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BIG’s designs for the National Juneteenth Museum in Texas revealed | Planet Attractions
     

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BIG’s designs for the National Juneteenth Museum in Texas revealed

The US$70m is being funded from donations, and hopes to attract some 35,000 visitors annually after its 2024 opening




The museum will tell the story of the emancipation of enslaved people in June 1865, as well as serve and regenerate the Southside neighbourhood   Credit: BIG / National Juneteenth Museum

Danish architecture firm Bjarke Ingels Group (BIG) has unveiled its designs for a new museum in Fort Worth, Texas, which will commemorate and celebrate the abolition of slavery in the state on June 19 1865.

Now an official holiday in the US, dubbed Juneteenth, the historic date is when Union general Gordon Grander announced an order that freed an estimated 250,000 enslaved people in Texas.

The new National Juneteenth Museum will replace an existing museum on Fort Worth’s Southside and aims to be central to a regeneration of the area. The museum is expected to cost around US$70m (£57m, €67m) and has been funded by donations from individuals and corporations. The museum is projecting annual attendance of 35,000 in its first year.

The 50,000 sq ft (4,600sqm) project will feature a timber structure, gabled roofing and a courtyard. Exhibit spaces will tell the story of the historic events of 1865, as well as focus on the present and future, with educational activities and performance spaces, and a business incubator to support and nurture black entrepreneurism.

BIG partner Douglass Alligood said: “Our hope is that this building will become a gateway to the Historic Southside community of Fort Worth while serving as a national and global destination. Juneteenth is not only American history—it is world history.”

The development of the project has been part of an ongoing mission for local nonagenarian activist Opal Lee, who is credited with getting the White House to recognise Juneteenth as an official holiday after walking from Fort Worth to Washington, DC, in 2016. Her daughter, Dione Sims, will be the founding executive director of the new museum. Alligood says BIG worked in consultation with Lee and the community in order to guide the design of the museum.

It is hoped the museum will open in time for the Juneteenth holiday in 2024.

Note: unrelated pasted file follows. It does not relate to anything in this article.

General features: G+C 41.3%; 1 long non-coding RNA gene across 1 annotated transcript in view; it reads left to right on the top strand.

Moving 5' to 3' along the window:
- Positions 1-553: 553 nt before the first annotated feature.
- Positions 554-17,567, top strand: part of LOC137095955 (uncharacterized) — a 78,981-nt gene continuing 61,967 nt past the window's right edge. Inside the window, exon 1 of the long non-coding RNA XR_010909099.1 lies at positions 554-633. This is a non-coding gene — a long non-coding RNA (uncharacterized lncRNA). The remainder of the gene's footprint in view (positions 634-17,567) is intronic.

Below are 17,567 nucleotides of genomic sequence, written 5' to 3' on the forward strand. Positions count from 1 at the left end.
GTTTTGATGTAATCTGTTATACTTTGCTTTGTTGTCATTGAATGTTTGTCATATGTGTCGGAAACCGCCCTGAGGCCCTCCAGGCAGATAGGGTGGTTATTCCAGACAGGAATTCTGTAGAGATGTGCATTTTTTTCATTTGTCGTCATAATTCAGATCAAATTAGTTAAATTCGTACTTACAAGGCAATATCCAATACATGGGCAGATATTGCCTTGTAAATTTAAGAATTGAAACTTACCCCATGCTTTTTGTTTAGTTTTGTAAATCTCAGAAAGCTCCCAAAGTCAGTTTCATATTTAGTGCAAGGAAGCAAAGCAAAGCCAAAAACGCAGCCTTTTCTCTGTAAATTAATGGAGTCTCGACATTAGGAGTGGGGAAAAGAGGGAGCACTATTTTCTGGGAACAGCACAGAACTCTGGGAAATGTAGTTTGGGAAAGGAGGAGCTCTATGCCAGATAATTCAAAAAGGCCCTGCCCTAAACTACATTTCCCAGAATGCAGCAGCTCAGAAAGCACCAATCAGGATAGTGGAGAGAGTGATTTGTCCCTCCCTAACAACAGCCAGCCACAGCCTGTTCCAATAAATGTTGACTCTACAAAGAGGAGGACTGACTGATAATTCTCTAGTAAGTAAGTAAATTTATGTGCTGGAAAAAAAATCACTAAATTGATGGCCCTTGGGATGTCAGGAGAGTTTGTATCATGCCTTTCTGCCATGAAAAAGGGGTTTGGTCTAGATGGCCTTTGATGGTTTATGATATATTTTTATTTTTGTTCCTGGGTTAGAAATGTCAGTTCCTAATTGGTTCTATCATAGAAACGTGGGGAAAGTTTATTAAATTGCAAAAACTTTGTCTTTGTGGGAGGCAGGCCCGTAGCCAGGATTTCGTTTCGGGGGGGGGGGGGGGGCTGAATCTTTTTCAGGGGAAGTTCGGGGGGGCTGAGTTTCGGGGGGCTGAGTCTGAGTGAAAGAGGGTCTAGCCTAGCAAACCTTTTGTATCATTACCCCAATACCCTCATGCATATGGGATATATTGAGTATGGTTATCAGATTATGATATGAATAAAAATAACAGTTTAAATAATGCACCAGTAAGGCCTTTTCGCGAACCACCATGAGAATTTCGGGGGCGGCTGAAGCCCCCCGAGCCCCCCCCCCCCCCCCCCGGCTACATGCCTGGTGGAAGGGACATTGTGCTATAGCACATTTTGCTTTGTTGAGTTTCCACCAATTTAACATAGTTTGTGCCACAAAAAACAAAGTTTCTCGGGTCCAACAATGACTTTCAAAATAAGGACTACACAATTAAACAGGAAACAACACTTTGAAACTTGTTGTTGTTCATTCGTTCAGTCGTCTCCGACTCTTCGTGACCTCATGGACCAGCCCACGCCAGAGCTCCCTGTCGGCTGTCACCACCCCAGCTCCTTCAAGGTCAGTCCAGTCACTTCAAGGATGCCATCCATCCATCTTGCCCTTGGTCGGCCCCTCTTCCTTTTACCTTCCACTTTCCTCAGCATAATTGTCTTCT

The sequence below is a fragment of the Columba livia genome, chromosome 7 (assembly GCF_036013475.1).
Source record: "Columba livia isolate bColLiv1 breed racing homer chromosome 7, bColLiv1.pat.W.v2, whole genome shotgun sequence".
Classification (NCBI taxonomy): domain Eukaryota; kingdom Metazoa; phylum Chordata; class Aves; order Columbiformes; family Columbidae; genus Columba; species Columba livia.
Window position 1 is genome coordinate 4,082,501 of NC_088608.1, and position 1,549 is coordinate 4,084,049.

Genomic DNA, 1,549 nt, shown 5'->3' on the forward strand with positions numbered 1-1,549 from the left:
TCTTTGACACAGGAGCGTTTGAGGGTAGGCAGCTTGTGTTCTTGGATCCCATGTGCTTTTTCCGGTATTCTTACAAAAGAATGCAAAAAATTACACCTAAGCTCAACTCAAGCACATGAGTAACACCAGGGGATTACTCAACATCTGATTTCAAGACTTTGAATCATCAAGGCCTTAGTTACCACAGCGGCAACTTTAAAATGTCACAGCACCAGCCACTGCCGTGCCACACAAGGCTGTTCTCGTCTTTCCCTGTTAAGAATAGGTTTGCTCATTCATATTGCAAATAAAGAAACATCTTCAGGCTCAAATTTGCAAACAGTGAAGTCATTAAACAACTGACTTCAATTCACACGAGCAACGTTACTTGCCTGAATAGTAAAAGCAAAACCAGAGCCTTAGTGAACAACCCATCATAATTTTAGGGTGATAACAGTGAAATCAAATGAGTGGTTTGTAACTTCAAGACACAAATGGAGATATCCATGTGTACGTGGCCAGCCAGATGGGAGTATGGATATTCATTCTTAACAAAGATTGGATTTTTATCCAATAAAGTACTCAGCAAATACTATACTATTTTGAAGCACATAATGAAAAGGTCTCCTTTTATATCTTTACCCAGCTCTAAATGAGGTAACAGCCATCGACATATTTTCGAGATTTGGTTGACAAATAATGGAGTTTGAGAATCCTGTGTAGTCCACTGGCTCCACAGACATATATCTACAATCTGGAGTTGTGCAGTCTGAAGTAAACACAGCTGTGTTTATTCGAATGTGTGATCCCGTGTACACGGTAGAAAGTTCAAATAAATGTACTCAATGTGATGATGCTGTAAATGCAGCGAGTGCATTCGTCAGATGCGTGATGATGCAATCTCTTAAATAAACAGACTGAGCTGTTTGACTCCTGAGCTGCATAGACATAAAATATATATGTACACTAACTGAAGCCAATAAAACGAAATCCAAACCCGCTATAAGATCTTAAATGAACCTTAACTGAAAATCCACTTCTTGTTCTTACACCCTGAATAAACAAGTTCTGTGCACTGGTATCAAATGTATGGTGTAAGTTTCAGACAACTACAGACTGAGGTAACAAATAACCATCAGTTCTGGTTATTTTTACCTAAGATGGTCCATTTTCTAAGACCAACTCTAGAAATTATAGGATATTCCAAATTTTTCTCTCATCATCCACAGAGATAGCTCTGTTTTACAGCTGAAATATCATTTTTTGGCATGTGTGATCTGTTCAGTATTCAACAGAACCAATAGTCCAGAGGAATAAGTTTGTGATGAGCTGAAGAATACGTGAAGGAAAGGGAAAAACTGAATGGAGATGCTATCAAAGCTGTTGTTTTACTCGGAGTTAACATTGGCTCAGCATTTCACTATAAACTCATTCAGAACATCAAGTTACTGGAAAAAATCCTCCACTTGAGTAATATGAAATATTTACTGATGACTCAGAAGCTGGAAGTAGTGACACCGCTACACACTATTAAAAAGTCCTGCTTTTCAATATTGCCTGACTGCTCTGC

The museum will tell the story of the emancipation of enslaved people in June 1865, as well as serve and regenerate the Southside neighbourhood   CREDIT: BIG / NATIONAL JUNETEENTH MUSEUM



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BIG’s designs for the National Juneteenth Museum in Texas revealed | Planet Attractions

news

BIG’s designs for the National Juneteenth Museum in Texas revealed

The US$70m is being funded from donations, and hopes to attract some 35,000 visitors annually after its 2024 opening




The museum will tell the story of the emancipation of enslaved people in June 1865, as well as serve and regenerate the Southside neighbourhood   Credit: BIG / National Juneteenth Museum

Danish architecture firm Bjarke Ingels Group (BIG) has unveiled its designs for a new museum in Fort Worth, Texas, which will commemorate and celebrate the abolition of slavery in the state on June 19 1865.

Now an official holiday in the US, dubbed Juneteenth, the historic date is when Union general Gordon Grander announced an order that freed an estimated 250,000 enslaved people in Texas.

The new National Juneteenth Museum will replace an existing museum on Fort Worth’s Southside and aims to be central to a regeneration of the area. The museum is expected to cost around US$70m (£57m, €67m) and has been funded by donations from individuals and corporations. The museum is projecting annual attendance of 35,000 in its first year.

The 50,000 sq ft (4,600sqm) project will feature a timber structure, gabled roofing and a courtyard. Exhibit spaces will tell the story of the historic events of 1865, as well as focus on the present and future, with educational activities and performance spaces, and a business incubator to support and nurture black entrepreneurism.

BIG partner Douglass Alligood said: “Our hope is that this building will become a gateway to the Historic Southside community of Fort Worth while serving as a national and global destination. Juneteenth is not only American history—it is world history.”

The development of the project has been part of an ongoing mission for local nonagenarian activist Opal Lee, who is credited with getting the White House to recognise Juneteenth as an official holiday after walking from Fort Worth to Washington, DC, in 2016. Her daughter, Dione Sims, will be the founding executive director of the new museum. Alligood says BIG worked in consultation with Lee and the community in order to guide the design of the museum.

It is hoped the museum will open in time for the Juneteenth holiday in 2024.

The museum will tell the story of the emancipation of enslaved people in June 1865, as well as serve and regenerate the Southside neighbourhood   CREDIT: BIG / NATIONAL JUNETEENTH MUSEUM



 



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